This field wont keep a quality work force with 50 to 80k a year pay when people in the cpu industry make the same or more and don't have to invest 30k+ in tools !
 I would like to know your thoughts on this and while some people will counter this I find they never did it for a living but something has to change because the old grease monkey won't cut it anymore!
Thanks for the great show

You make a great point. Asking techs to buy their own tools is like asking teachers to buy their own supplies and materials.-

Hey Ford Motor- Shame on you- How dare you ( Ford Motor Co.) insult me with the blah blah blah about your Police Responder Hybrid Sedan being a "pursuit rated " vehicle., I read all of the propaganda and found NO information about how fast it will go, and for how long. Other manufacturers offerings are approaching 140 mph. Although very rarely needed it is welcomed! Speed is a welcomed intimidation  weapon in an officers' arsenal. Maybe a more correct term should be "mop" up vehicle vs. pursuit rated vehicle.. Youngblood ( Retired from the field of law) C'town OH

Have you seen the 2018 Sienna snout? Oh I’m sorry I meant the new Philips Electric Razor.
Shaves without a cord!

Hey, I was wondering what your thoughts are on the Nikola Motor Company. I went to the site and the truck looks interesting and might be able to save operating cost. They are building a hydrogen network through the Ryder system, not convenient but a start.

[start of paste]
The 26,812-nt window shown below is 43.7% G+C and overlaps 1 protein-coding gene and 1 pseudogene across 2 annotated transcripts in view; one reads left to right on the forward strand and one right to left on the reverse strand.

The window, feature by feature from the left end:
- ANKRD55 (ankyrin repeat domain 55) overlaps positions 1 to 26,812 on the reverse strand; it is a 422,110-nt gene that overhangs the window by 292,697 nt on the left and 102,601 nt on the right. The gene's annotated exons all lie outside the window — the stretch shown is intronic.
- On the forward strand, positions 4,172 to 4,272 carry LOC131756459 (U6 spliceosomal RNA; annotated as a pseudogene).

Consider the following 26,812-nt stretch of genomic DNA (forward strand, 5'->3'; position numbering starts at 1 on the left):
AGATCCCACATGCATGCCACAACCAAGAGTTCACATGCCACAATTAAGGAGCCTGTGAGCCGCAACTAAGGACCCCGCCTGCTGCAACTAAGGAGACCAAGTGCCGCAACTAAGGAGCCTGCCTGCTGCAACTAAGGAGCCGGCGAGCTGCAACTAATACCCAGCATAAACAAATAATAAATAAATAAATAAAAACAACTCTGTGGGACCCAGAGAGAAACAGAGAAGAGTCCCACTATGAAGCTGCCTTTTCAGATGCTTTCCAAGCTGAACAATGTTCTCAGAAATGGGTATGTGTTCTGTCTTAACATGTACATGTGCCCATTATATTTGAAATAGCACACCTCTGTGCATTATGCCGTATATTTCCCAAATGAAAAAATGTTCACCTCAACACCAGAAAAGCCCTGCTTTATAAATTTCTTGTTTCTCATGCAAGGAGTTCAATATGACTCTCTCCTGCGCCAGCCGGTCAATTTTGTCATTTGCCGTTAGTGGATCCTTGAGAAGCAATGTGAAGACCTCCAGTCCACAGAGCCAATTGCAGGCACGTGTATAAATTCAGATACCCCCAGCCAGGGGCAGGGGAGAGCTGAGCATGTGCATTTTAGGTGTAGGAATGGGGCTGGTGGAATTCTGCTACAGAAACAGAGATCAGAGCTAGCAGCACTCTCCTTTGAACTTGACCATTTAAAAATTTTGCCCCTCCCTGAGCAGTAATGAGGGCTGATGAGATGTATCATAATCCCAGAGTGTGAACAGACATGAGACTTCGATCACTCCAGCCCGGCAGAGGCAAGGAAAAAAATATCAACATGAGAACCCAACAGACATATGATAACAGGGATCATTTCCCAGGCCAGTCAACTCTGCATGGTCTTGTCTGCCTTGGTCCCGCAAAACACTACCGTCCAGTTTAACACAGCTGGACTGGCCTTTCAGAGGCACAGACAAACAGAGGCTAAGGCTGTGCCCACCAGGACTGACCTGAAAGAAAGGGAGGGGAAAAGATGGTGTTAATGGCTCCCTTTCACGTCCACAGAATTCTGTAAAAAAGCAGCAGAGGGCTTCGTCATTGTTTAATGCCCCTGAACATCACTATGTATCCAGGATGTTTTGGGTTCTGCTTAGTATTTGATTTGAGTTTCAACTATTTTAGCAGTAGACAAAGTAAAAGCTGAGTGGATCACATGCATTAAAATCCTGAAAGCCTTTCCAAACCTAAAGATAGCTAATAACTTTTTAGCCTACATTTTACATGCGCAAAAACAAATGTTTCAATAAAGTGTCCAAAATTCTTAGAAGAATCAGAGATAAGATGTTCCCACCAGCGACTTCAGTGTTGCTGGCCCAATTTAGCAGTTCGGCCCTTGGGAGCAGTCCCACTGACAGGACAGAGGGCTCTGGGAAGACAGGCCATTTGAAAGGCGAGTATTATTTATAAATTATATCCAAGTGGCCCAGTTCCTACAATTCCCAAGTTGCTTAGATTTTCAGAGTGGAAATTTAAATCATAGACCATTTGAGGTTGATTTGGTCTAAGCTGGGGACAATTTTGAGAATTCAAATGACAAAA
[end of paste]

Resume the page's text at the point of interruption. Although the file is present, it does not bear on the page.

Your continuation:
I think that Nikola has a technically intriguing idea, but it seems to be a very expensive system. It is a battery-electric Class 8 semi with a giant 320 kwh battery pack that uses a fuel cell as a range extender. Batteries are expensive, and fuel cells are expensive, so this will be one very expensive truck.

Nikola faces a technical challenge and a business challenge. Now it’s up to Nikola’s management to overcome those challenges.

John McElroy

Hi John

The 2018 Outback looks like a mid-cycle refresh not an entirely new model. Am I correct in this thought?

Thanks I love your shows!


You are absolutely correct. The new Outback represents a mid-cycle refresh.

John McElroy

John - We were told we would see the Pacifica Hybrid in 4th qtr 2016,  Journalist drove them in Nov.  Chrysler wrapped their building with flying pigs in Nov.  Production started in Dec.  Customers could place orders mid Dec.  By Feb many were being build, but now they are just sitting at the plant and Chrysler won’t ship them.  (Mine was built 2/13 and has been sitting in storage for 6 weeks)  Many of us that have ordered these and have the build sheets are very frustrated at Chrysler for no info on why they won’t ship.  With all your connections is there any way you can find out what’s going on?  Chrysler is going to blow this launch if they don’t start shipping soon.